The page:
Everything below geosynch will hit the planet. Only the stuff above geosynch will depart, some into orbit, most into an escape trajectory.
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Re: Diamond nanothreads

#11  Postby Onyx8 » Oct 17, 2014 9:57 pm

One of the ideas for the ladder is to start with your cable at geosynch and then unwind it both towards the planet and away from it at the same time. Then you end up with a cable 72,000Km long and can not only use it to get to space but can also use it to launch vehicles on interplanetary missions from the far end.
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Re: Diamond nanothreads

#12  Postby Onyx8 » Oct 17, 2014 9:59 pm

Weaver wrote:
THWOTH wrote:That's just what the terrorists want you to think, and it's exactly that kind of defeatist attitude that has held you humans back for centuries.





:whistle:



Anyway, building a space elevator on the Western edge of the Pacific would mean that if it did come down it would only come down with a bit of a splash.

If one comes down, it will wrap around the whole planet a couple times.


Geosynch is 36,000 km, world circumf is 40,000 km.
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Re: Diamond nanothreads

#13  Postby THWOTH » Oct 18, 2014 12:51 am

Onyx8 wrote:
Weaver wrote:
THWOTH wrote:That's just what the terrorists want you to think, and it's exactly that kind of defeatist attitude that has held you humans back for centuries.





:whistle:



Anyway, building a space elevator on the Western edge of the Pacific would mean that if it did come down it would only come down with a bit of a splash.

If one comes down, it will wrap around the whole planet a couple times.


Geosynch is 36,000 km, world circumf is 40,000 km.

Damn you with your facts and figures. :lay:

The fibres could enhance bridge design too I read. Imagine, if you can, a bridge across the English channel, the straits of Gibraltar, or from Milwaukee to Muskegon. Welcome to the future - soon we'll all have a personal jetpacks and food in pill form.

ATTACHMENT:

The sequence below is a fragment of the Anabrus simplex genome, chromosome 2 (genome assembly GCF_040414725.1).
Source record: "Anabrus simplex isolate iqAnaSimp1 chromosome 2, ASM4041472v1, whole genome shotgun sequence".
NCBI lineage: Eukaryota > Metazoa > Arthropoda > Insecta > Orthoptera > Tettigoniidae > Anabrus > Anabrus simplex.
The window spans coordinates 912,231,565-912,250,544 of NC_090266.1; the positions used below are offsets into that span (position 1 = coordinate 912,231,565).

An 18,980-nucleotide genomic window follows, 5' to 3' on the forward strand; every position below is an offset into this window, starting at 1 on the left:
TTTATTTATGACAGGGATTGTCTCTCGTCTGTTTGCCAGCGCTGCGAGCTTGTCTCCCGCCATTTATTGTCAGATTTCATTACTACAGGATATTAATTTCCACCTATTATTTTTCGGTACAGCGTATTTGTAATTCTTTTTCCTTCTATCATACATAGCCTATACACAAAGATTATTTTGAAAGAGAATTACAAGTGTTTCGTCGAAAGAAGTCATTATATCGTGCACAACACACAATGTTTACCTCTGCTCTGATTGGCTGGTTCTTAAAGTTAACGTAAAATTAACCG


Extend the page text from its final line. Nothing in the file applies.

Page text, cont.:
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Re: Diamond nanothreads

#14  Postby minininja » Oct 18, 2014 8:33 am

Weaver wrote:
minininja wrote:
Onyx8 wrote:It would be at least 36,000 km long. So if it were to fall it would just about wrap right around to its start point. (40Kkm)

Assuming it broke at some point in the atmosphere though - would not the majority of it fall outwards into orbit? :ask:

Everything below geosynch will hit the planet. Only the stuff above geosynch will depart, some into orbit, most into an escape trajectory.

But that's assuming it all breaks up into separate pieces which seems unlikely. The whole point is surely that the counterweight can pull the majority of the cable up. The bit that would fall would be anything below the break and (I'm assuming though perhaps incorrectly) that's most likely to be within the atmosphere i.e. not very far up.
[Disclaimer - if this is comes across like I think I know what I'm talking about, I want to make it clear that I don't. I'm just trying to get my thoughts down]
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Re: Diamond nanothreads

#15  Postby Made of Stars » Oct 18, 2014 8:55 am

If a cable did fall, presumably a substantial proportion of it would burn up on re-entry.

Listen to us though, the thing isn't even built yet. :lol: